Thanks again, Steve
     
  10. climber

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    The convection fan of my Bixby was lazy lately, worked with audible interruptions and eventually stopped. It was making a chirping sound now and then. Sounded like a bad bearing to me. The stove is very clean inside and was well-maintained.

    When I noticed there was no airflow from convection vents, I just shut the stove down to avoid overheating. In a few hours I turned the stove on (the lowest setting), opened the side and saw the fan rotating slowly so I could easily stop it with a finger. Occasionally the fan would stat running if I turned it with a finger as well. Sometimes it would start by itself, run slowly and stop again. Never moved to high RPM mode.

    What's wrong? How can I make sure the problem is the fan itself and not some other electrical components? I can remove the fan if necessary. Thank you for any helpful information.
     
  11. rona

    rona
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    I would start by removing the fan and replacing the two bearings. I have seen that fan act the same way and normally replacing the bearings solves the problem. what heat level was the stove running at when you had the problem. I have a 120 that the convection fan will actually stop running when it is on heat level one. After a few minutes it will start up and run fine. I guess that is a normal thing with the 120s
     
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  12. climber

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    Thank you for the reply. It was at level 2. Do you think I should let it run at higher levels and ignore stopped fan for a while hoping that it will start again? Do you have part numbers or links for the replacement bearings?
     
  13. rona

    rona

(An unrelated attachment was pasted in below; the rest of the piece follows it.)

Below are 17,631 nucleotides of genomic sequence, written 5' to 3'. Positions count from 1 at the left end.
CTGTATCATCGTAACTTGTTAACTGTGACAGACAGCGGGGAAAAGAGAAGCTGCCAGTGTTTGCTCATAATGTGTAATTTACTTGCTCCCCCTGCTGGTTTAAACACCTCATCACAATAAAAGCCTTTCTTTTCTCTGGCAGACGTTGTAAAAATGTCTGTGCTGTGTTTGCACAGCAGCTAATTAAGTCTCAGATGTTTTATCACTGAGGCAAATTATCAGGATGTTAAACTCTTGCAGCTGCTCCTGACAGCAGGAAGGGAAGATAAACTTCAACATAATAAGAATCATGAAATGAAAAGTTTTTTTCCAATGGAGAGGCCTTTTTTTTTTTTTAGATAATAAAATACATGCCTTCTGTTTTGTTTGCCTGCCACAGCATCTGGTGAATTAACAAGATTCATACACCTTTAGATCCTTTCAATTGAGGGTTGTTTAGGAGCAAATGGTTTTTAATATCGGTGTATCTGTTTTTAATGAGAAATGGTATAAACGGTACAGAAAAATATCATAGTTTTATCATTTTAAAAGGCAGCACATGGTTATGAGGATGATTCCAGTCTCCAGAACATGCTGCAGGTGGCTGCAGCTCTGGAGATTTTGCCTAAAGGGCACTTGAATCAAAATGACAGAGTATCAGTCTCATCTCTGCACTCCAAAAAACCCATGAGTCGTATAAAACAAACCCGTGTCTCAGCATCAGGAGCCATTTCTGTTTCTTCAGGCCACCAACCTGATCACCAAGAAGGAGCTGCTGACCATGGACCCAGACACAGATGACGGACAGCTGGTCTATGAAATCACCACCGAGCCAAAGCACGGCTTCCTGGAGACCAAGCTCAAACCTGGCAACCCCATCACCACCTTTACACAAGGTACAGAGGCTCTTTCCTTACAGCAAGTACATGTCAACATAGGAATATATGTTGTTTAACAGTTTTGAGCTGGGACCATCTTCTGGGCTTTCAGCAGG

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    If you run it at level 6 that is the maximum speed the convection fan will run. Meaning you will be moving as much air as possible through the convection tubes which will be cooling the tubes. You won't hurt anything by doing that.
    The bearing size is 608 SKF . Depending on your location and ability sometimes I recommend to remove the housing from the stove and take it to a electric motor rebuilding shop and they will do the rest for you. That way you will be assured of good quality bearings made to do the job. You can go on E-Bay but don't buy the cheap bearings as they won't last. I don't have the exact size memorized but Monday I will find out and post it.
    It is hard for me to know what ability people have and most can remove the housing. Some can remove and replace the bearings easily but other people may not have the tools or experience to remove the small spring clips that hold the bearing in position and end up in trouble. Then there is all kinds of different quality bearings that fit so you want the right ones. Taking it to a repair shop you get the job done with the right bearing designed for the job it does.
     
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  14. climber

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    Rona,

    Thank you fro the reply. Today, I set it at level 6, but the fun did not start at all until I helped it with a finger. It ran pretty fast for a minute or so and then stopped. Every time I turned it with finger, it would run for a few seconds and then stop. I can feel friction when I turn the fun by hand. After a while the motor of the fan got hot.

    I am trying to remove the fan housing from the stove following the instructions here:


    I did remove the J12 connector and ground wire, but there is a brown wire that comes from the fan motor and goes to a capacitor. Looks like I cannot remove the fan without disconnecting the capacitor from the motherboard since two wires (brown from the fan bundle and black from J12 connector) are permanently connected to the capacitor.
    EDIT: The wires going to the capacitor can be disconnected leaving the capacitor on the board, but you may need it connected tp the fan if you want to bench test it with independent AC source.
     
  15. rona

    rona